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Years of work loom to save world wheat from fungus

Up to 90 per cent of the world’s wheat is susceptible to the strain of stem rust, called Ug99, first detected in Uganda in 1999. – AP Photo

WASHINGTON: A devastating wheat fungus is active in 11 countries in Africa and the Middle East, according to scientists striving to develop resistant varieties before the fungus can attack fields around the globe.

Up to 90 per cent of the world’s wheat is susceptible to the strain of stem rust, called Ug99, first detected in Uganda in 1999. The oval, brick-red lesions of stem rust sap wheat plants and cut yields by 50 to 70 per cent over wide areas and can destroy entire fields.

Ahead of a meeting of scientists next week in St. Paul, Minnesota, researchers said they are close to producing rust-defeating varieties that also boost yields. Wheat is the most widely grown food grain in the world and is second only to rice as a food staple.

“We’re pretty confident,” said Ronnie Coffman of Cornell University, of endowing wheat with three or four genes that resist rust, a virtually unbeatable combination. Still, it can be years, even a decade, before resistance can be transferred into local varieties and grown widely.

The new varieties would not be genetically modified. Wheat growers have resisted using GMO seeds because of consumer concerns, especially in Europe.

Meanwhile, the wind-borne Ug99 fungus could continue to spread, first to South Asia and eventually, said a panel of rust experts in 2005, to East Asia and the Americas.

“I am confident Ug99 is not in South Asia at the moment but it is really only a matter of time,” said rust-tracker David Hodson in a statement. The fungus is identified in Uganda, Kenya, Ethiopia, Sudan, Yemen, Iran, Tanzania, South Africa, Zimbabwe, Mozambique and Eritrea.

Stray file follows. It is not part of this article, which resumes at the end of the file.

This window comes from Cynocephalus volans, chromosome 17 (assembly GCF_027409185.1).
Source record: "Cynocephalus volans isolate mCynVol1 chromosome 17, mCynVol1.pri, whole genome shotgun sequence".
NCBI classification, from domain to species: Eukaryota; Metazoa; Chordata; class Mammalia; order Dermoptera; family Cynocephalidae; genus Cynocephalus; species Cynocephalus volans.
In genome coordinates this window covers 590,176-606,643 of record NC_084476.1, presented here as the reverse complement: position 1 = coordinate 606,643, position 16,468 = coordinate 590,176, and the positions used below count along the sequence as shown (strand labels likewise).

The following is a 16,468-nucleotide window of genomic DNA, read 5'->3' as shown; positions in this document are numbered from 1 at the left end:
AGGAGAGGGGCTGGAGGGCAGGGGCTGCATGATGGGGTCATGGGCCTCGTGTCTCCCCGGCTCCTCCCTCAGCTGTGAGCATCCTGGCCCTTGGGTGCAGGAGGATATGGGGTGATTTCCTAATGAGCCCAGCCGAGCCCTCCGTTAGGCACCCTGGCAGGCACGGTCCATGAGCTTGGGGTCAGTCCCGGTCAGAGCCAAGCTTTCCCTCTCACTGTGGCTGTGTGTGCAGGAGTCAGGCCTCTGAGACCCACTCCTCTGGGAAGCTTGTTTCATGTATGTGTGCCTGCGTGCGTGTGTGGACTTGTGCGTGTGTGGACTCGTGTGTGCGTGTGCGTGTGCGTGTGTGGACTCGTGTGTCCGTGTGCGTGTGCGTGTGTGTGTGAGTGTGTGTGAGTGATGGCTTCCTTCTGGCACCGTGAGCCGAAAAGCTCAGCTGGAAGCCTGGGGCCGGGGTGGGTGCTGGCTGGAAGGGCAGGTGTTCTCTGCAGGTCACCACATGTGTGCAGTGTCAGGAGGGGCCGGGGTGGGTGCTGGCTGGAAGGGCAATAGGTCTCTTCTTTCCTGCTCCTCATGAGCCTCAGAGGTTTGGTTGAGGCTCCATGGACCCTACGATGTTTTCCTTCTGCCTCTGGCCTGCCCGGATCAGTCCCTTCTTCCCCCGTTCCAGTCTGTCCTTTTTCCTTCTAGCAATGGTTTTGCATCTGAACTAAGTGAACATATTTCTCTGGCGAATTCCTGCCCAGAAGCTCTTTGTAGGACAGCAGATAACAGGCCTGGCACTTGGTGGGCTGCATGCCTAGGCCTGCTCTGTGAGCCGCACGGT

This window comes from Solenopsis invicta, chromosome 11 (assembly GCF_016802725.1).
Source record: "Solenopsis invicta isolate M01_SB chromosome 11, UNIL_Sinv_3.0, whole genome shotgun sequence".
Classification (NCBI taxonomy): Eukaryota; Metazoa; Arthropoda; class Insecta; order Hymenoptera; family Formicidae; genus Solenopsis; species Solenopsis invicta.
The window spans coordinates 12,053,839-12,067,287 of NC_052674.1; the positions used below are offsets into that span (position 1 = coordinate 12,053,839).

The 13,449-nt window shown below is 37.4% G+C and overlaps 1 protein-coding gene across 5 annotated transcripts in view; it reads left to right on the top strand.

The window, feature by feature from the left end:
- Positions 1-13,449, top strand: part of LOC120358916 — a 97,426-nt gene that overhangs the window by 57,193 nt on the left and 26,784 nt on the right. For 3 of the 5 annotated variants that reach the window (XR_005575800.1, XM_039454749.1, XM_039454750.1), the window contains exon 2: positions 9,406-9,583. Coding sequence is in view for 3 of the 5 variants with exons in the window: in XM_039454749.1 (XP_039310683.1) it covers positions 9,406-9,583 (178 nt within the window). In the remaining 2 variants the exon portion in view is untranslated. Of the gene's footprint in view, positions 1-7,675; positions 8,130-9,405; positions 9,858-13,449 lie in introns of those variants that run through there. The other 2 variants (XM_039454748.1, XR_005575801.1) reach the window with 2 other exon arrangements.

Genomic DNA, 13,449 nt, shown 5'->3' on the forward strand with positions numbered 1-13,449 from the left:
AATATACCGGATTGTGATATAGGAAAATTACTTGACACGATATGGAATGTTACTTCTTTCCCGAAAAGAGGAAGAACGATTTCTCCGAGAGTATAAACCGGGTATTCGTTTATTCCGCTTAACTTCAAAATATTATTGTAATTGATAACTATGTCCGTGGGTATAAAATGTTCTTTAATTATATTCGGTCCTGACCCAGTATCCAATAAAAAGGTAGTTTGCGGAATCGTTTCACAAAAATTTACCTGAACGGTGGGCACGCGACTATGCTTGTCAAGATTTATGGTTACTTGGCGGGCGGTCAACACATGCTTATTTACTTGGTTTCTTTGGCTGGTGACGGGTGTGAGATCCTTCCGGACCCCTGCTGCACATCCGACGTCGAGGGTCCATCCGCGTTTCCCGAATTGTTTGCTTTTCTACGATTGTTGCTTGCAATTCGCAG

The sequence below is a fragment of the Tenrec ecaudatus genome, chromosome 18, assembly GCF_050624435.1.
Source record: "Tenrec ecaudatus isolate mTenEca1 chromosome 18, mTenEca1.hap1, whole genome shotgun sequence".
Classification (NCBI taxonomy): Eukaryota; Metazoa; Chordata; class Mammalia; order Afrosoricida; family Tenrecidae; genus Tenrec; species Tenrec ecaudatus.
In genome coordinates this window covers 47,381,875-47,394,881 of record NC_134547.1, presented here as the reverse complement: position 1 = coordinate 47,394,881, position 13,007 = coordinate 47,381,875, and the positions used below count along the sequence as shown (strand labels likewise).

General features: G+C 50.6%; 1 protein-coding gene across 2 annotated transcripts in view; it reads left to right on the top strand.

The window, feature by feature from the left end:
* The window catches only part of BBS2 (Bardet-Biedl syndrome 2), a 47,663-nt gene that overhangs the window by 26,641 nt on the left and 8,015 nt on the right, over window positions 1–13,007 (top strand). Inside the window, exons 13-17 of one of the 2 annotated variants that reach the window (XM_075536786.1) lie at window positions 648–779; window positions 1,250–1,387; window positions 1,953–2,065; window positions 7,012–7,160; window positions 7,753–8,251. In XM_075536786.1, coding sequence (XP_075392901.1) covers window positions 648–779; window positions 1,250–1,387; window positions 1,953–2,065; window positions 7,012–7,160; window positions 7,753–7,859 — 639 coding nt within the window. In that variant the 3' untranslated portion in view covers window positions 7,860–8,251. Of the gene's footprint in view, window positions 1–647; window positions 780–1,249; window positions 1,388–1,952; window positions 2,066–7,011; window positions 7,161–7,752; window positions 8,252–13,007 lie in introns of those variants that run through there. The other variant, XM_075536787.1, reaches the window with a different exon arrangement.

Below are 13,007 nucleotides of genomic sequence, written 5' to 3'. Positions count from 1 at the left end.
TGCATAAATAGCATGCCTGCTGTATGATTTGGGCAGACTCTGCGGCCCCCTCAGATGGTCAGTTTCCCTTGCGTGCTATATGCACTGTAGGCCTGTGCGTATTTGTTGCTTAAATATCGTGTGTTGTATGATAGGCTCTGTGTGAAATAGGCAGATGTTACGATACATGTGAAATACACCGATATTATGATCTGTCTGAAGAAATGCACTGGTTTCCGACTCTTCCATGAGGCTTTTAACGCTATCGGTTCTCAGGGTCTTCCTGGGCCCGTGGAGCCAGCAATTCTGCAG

Ironically, the campaign to avert catastrophic losses threatened by Ug99 stem rust may get a boost from farmers trying to end the smaller but repeated losses inflicted by yellow rust. Also known as stripe rust, the fungus has spread rapidly over the past few years and infected new regions.

“They (farmers) appear willing to change to get something resistant to yellow rust,” said Coffman. Coffman is part of a Cornell project that coordinates the fight against stem rust.

Ravi Singh of the International Maize and Wheat Center, based in Mexico, and colleagues from the Kenya Agriculture Research Institute and the US Agriculture Department will report at St. Paul on wheat varieties being developed by the center that show strong resistance to the three rusts -- stem, stripe and leaf. Some of them yield 10 to 15 per cent more wheat as well.

“We have made tremendous strides on the science side but now we need to see progress on the development side,” said Singh in a statement. The next steps are to produce large supplies of resistant seeds and foster use of them, jobs performed by national agencies and development groups.

Rust-resistant seed “is the only viable option” for poor farmers because they cannot afford fungicides, said Singh, Hodson and six other scientists in 2006 when the Global Rust Initiative was beginning work. Otherwise, “stem rust disease ... could once again become the cause of food shortages and famines in Africa, the Middle East and Asia if the spread of race Ug99 remains unchecked.” The last major outbreak of stem rust in the United States in the 1950s cut the wheat crop in the Northern Plains by 40 per cent, a loss of 70 million bushels.

The campaign to develop new varieties of rust-resistant wheat is budgeted at nearly $70 million through mid-decade, much of it coming from the Gates Foundation.

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